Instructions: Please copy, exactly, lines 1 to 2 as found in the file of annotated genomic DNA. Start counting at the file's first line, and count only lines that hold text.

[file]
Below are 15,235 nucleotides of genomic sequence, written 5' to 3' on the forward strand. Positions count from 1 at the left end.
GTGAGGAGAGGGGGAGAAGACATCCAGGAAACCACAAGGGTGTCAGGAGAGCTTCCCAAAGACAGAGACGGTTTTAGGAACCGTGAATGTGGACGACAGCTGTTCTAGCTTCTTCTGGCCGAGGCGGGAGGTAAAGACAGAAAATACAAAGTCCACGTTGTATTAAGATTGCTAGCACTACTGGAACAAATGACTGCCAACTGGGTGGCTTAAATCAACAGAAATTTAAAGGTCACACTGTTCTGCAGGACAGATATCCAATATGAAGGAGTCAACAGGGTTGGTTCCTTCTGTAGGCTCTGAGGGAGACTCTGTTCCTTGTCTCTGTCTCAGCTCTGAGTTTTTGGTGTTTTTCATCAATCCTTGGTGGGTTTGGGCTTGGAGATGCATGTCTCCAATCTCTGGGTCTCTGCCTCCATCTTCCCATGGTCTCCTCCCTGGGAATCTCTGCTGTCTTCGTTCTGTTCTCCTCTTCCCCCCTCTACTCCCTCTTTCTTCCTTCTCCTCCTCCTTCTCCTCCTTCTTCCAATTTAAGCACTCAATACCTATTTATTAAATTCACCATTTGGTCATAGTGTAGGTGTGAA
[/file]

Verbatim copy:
Below are 15,235 nucleotides of genomic sequence, written 5' to 3' on the forward strand. Positions count from 1 at the left end.
GTGAGGAGAGGGGGAGAAGACATCCAGGAAACCACAAGGGTGTCAGGAGAGCTTCCCAAAGACAGAGACGGTTTTAGGAACCGTGAATGTGGACGACAGCTGTTCTAGCTTCTTCTGGCCGAGGCGGGAGGTAAAGACAGAAAATACAAAGTCCACGTTGTATTAAGATTGCTAGCACTACTGGAACAAATGACTGCCAACTGGGTGGCTTAAATCAACAGAAATTTAAAGGTCACACTGTTCTGCAGGACAGATATCCAATATGAAGGAGTCAACAGGGTTGGTTCCTTCTGTAGGCTCTGAGGGAGACTCTGTTCCTTGTCTCTGTCTCAGCTCTGAGTTTTTGGTGTTTTTCATCAATCCTTGGTGGGTTTGGGCTTGGAGATGCATGTCTCCAATCTCTGGGTCTCTGCCTCCATCTTCCCATGGTCTCCTCCCTGGGAATCTCTGCTGTCTTCGTTCTGTTCTCCTCTTCCCCCCTCTACTCCCTCTTTCTTCCTTCTCCTCCTCCTTCTCCTCCTTCTTCCAATTTAAGCACTCAATACCTATTTATTAAATTCACCATTTGGTCATAGTGTAGGTGTGAA